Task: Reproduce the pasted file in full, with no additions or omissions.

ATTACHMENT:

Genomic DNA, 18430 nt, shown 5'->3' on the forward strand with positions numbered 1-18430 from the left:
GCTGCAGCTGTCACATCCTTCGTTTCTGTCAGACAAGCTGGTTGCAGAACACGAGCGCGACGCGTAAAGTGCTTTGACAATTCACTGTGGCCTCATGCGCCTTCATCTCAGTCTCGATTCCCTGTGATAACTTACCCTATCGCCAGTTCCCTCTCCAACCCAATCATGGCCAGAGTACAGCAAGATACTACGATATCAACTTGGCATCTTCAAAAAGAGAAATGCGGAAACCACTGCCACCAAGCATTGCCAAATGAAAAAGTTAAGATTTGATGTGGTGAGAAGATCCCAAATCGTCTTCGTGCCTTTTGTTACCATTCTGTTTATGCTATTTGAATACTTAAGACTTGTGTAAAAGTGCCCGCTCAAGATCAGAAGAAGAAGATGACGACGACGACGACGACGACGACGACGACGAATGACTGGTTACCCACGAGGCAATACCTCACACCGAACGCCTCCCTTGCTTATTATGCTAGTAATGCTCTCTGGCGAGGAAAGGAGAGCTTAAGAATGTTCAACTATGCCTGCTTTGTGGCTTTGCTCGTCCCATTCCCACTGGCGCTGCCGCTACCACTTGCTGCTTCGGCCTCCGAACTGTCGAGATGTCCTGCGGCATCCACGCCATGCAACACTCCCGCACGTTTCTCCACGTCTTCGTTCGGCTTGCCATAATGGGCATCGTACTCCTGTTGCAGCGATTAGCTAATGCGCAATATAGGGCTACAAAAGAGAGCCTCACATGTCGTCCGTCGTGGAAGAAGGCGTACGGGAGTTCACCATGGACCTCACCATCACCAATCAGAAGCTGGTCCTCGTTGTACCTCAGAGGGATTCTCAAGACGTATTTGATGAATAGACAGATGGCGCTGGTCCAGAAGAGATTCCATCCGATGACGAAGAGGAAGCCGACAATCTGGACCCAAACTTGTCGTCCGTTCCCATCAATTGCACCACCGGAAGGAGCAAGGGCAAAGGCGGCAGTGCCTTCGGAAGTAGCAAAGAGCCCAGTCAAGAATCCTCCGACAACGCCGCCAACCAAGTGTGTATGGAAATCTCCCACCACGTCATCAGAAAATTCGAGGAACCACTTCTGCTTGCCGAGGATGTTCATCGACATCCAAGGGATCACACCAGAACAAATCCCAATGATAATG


Genomic DNA, 18430 nt, shown 5'->3' on the forward strand with positions numbered 1-18430 from the left:
GCTGCAGCTGTCACATCCTTCGTTTCTGTCAGACAAGCTGGTTGCAGAACACGAGCGCGACGCGTAAAGTGCTTTGACAATTCACTGTGGCCTCATGCGCCTTCATCTCAGTCTCGATTCCCTGTGATAACTTACCCTATCGCCAGTTCCCTCTCCAACCCAATCATGGCCAGAGTACAGCAAGATACTACGATATCAACTTGGCATCTTCAAAAAGAGAAATGCGGAAACCACTGCCACCAAGCATTGCCAAATGAAAAAGTTAAGATTTGATGTGGTGAGAAGATCCCAAATCGTCTTCGTGCCTTTTGTTACCATTCTGTTTATGCTATTTGAATACTTAAGACTTGTGTAAAAGTGCCCGCTCAAGATCAGAAGAAGAAGATGACGACGACGACGACGACGACGACGACGACGAATGACTGGTTACCCACGAGGCAATACCTCACACCGAACGCCTCCCTTGCTTATTATGCTAGTAATGCTCTCTGGCGAGGAAAGGAGAGCTTAAGAATGTTCAACTATGCCTGCTTTGTGGCTTTGCTCGTCCCATTCCCACTGGCGCTGCCGCTACCACTTGCTGCTTCGGCCTCCGAACTGTCGAGATGTCCTGCGGCATCCACGCCATGCAACACTCCCGCACGTTTCTCCACGTCTTCGTTCGGCTTGCCATAATGGGCATCGTACTCCTGTTGCAGCGATTAGCTAATGCGCAATATAGGGCTACAAAAGAGAGCCTCACATGTCGTCCGTCGTGGAAGAAGGCGTACGGGAGTTCACCATGGACCTCACCATCACCAATCAGAAGCTGGTCCTCGTTGTACCTCAGAGGGATTCTCAAGACGTATTTGATGAATAGACAGATGGCGCTGGTCCAGAAGAGATTCCATCCGATGACGAAGAGGAAGCCGACAATCTGGACCCAAACTTGTCGTCCGTTCCCATCAATTGCACCACCGGAAGGAGCAAGGGCAAAGGCGGCAGTGCCTTCGGAAGTAGCAAAGAGCCCAGTCAAGAATCCTCCGACAACGCCGCCAACCAAGTGTGTATGGAAATCTCCCACCACGTCATCAGAAAATTCGAGGAACCACTTCTGCTTGCCGAGGATGTTCATCGACATCCAAGGGATCACACCAGAACAAATCCCAATGATAATG